The ADHD Friendly Classroom

The ADHD Friendly Classroom

By: Trenton Flanigan Jones

It’s the first day of school and when you enter the classroom several students are already chatting loudly with peers, running around the classroom, and rummaging through your school supplies.  These students, bouncing off the walls and their peers with energy and excitement, can’t sit quietly in their seats no matter how many times you ask them to.  Later, you will discover that the most distracted and disruptive students often have an ADHD diagnosis and may not respond to conventional classroom management practices. What do you do? A savvy teacher will keep in mind that students with ADHD have unique needs in the classroom and will immediately implement the following strategies:

Keep Classroom Structure and Expectations Consistent

  • Classroom rules and expectations posted on the walls and desks
  • Review lesson agenda in the first five minutes of class
  • If students are off-task, use respectful redirection, i.e. give students in-the-moment feedback that’s calm and concise

Study Modalities and Tools

  • Students should use “speech-to-text” and “text-to-speech” writing/reading tools, such as Google Voice typing
  • If it assists with focus and is used appropriately, students may listen to music with headphones during independent work time
  • Instruction utilizing the four learning modalities – VARK (Visual, Auditory, Reading/Writing, Kinesthetic)
  • Provide students with tools and directions to assist with organizing their backpack, calendar, binder, and school supplies

Limit Distractions

  • Preferential seating, i.e., students allowed to sit away from distractions
  • Recommend noise canceling headphones
  • Rotate classroom seating assignments
  • Improve classroom lighting, e.g., replace fluorescent bulbs with full-spectrum bulbs, use lamps in the classroom with full spectrum bulbs

Break Assignments and Projects Down into Smaller Steps

  • Break directions into chunks
  • Use checklists and schedules
  • Use a timer on the overhead screen and/or individual timers
  • Use “Brain Breaks” and “Movement Breaks”

Use Individualized Incentive Plans

I saved the most essential strategy for last:  After working as a special education teacher for over 20 years with students with ADHD, I have learned that a well-designed individualized incentive plan can be a wonderful tool for student success. Step 1—survey and/or interview your students about their personal tastes, interests, and goals, so that you can learn what reward(s) will highly motivate each student. The reward may be as simple as a favorite snack at the end of each week or extra time to work on a preferred activity. Or, a point system can be used for the incentive plan, where the student works towards accumulating points to earn a more significant reward. Step 2—decide with the student and other stakeholders, e.g., parents, counselors, teachers, administrators, and peers, the specific incentive plan goal(s) and a reasonable time-frame to achieve said goal(s).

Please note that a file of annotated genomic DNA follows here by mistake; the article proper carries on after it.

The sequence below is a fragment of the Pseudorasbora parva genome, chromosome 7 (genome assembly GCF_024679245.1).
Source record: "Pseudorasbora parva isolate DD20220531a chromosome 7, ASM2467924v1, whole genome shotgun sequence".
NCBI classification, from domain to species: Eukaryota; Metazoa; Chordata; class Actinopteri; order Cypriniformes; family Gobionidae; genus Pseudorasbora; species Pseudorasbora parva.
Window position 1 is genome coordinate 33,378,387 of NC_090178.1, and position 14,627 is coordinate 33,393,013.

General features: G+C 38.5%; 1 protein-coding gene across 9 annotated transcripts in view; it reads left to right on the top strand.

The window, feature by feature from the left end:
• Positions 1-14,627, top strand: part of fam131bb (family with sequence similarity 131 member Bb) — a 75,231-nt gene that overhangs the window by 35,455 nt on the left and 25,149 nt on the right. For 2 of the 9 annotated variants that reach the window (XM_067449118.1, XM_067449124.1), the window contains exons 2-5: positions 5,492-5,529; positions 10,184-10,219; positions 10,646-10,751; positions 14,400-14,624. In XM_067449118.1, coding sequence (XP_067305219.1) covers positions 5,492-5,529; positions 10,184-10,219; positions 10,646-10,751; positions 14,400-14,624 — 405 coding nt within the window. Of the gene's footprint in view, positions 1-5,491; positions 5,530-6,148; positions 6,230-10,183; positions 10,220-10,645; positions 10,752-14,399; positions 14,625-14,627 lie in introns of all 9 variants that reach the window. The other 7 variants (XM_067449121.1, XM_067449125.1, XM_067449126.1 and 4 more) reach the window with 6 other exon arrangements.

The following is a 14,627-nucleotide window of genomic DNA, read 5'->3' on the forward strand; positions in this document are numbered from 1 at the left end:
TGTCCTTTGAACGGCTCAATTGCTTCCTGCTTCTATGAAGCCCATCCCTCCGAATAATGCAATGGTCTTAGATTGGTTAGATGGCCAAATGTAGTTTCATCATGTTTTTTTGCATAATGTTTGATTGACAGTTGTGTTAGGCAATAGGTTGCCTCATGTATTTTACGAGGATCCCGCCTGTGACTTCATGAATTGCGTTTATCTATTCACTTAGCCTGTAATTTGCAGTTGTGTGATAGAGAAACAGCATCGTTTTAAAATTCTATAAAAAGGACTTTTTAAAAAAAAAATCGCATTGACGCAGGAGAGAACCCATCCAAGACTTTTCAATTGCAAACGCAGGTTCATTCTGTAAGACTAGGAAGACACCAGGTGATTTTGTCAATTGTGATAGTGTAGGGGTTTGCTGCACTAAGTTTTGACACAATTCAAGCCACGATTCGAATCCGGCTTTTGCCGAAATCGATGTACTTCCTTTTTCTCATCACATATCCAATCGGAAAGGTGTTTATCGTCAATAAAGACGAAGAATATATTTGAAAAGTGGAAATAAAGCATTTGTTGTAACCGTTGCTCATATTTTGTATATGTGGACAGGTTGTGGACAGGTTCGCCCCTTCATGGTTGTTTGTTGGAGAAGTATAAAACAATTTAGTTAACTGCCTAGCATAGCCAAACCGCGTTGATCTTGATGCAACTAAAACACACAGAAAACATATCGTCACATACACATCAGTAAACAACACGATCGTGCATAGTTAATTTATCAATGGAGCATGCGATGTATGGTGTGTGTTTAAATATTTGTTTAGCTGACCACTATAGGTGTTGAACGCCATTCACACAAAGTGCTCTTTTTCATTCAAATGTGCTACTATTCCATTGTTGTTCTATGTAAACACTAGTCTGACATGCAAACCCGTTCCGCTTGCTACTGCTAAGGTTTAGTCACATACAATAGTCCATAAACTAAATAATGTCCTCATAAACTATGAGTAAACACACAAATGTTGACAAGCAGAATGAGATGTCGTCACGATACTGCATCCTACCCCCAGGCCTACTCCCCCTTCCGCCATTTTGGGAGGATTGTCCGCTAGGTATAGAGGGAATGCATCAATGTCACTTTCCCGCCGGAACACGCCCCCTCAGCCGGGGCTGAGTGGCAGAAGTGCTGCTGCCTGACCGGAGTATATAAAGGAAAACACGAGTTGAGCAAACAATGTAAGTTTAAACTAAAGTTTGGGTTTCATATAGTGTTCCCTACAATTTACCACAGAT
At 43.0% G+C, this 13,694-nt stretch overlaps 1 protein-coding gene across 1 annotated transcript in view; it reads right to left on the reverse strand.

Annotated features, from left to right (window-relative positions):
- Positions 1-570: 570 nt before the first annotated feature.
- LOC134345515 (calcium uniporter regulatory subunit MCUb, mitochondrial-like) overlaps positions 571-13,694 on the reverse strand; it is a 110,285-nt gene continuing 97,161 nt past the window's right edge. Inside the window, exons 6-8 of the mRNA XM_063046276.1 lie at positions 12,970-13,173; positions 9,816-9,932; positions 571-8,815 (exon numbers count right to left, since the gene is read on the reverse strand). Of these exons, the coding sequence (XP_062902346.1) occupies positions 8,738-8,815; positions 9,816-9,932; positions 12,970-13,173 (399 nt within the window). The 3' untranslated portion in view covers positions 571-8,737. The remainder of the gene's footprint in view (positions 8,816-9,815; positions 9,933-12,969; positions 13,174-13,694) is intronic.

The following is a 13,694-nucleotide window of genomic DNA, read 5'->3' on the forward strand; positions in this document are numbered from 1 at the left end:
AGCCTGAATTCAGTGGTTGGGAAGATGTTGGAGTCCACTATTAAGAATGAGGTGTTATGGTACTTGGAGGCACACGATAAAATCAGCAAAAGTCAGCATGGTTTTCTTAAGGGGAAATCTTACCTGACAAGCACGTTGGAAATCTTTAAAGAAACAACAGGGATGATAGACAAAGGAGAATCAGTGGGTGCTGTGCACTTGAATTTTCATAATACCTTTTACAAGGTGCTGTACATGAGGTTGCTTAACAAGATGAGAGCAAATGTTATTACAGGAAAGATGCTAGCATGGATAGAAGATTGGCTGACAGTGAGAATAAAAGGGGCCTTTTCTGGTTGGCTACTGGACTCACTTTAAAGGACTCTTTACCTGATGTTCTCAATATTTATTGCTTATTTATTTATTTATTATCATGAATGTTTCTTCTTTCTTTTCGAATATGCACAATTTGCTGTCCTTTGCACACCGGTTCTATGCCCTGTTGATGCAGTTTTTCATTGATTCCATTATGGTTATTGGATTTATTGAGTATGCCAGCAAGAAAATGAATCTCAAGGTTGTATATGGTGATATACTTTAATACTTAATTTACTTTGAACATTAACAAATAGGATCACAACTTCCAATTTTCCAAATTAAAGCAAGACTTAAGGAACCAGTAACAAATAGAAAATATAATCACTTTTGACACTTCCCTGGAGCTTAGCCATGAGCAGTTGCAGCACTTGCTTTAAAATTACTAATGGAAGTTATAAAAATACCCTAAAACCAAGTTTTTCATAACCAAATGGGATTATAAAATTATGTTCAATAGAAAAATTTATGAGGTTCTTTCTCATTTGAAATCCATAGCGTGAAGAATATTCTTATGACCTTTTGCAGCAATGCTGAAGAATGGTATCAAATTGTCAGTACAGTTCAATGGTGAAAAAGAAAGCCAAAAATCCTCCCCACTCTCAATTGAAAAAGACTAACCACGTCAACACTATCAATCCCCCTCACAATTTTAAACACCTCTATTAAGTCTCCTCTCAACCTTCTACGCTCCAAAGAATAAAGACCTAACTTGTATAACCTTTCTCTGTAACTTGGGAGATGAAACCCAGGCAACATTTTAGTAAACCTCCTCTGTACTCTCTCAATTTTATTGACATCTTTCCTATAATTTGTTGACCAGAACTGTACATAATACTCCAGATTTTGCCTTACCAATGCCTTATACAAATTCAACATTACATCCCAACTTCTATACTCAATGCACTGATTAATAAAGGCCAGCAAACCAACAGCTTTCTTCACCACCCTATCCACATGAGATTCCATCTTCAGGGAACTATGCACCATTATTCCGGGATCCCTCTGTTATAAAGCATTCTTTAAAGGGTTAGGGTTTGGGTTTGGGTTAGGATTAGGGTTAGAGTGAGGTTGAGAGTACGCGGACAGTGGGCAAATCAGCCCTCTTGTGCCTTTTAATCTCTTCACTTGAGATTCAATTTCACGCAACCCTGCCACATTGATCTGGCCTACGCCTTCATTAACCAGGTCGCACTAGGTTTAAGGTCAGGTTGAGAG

Last year, one of my students with ADHD was having a very difficult time with impulsive and hyperactive behaviors while riding the school bus, so the student, student’s school psychologist, bus driver, and I created an incentive plan together with the understanding that the student would earn a reward at the end of each week, provided the bus driver did not have to redirect the student more than two times during the week.  The student needed a few weeks before they earned their first reward, but after four weeks they were doing so well that we raised the bar to— “no more than one redirect,” and after six weeks— “no redirects.”  Eight weeks later, the incentive plan was no longer necessary.

Trenton Flanigan Jones (MSEd.) is a special education teacher for the Beaverton School District and a former lead teacher for ACAP (Autistic Children’s Activities Program).  His life mission is “to help his students as much as possible and learn from his students as much as possible.”

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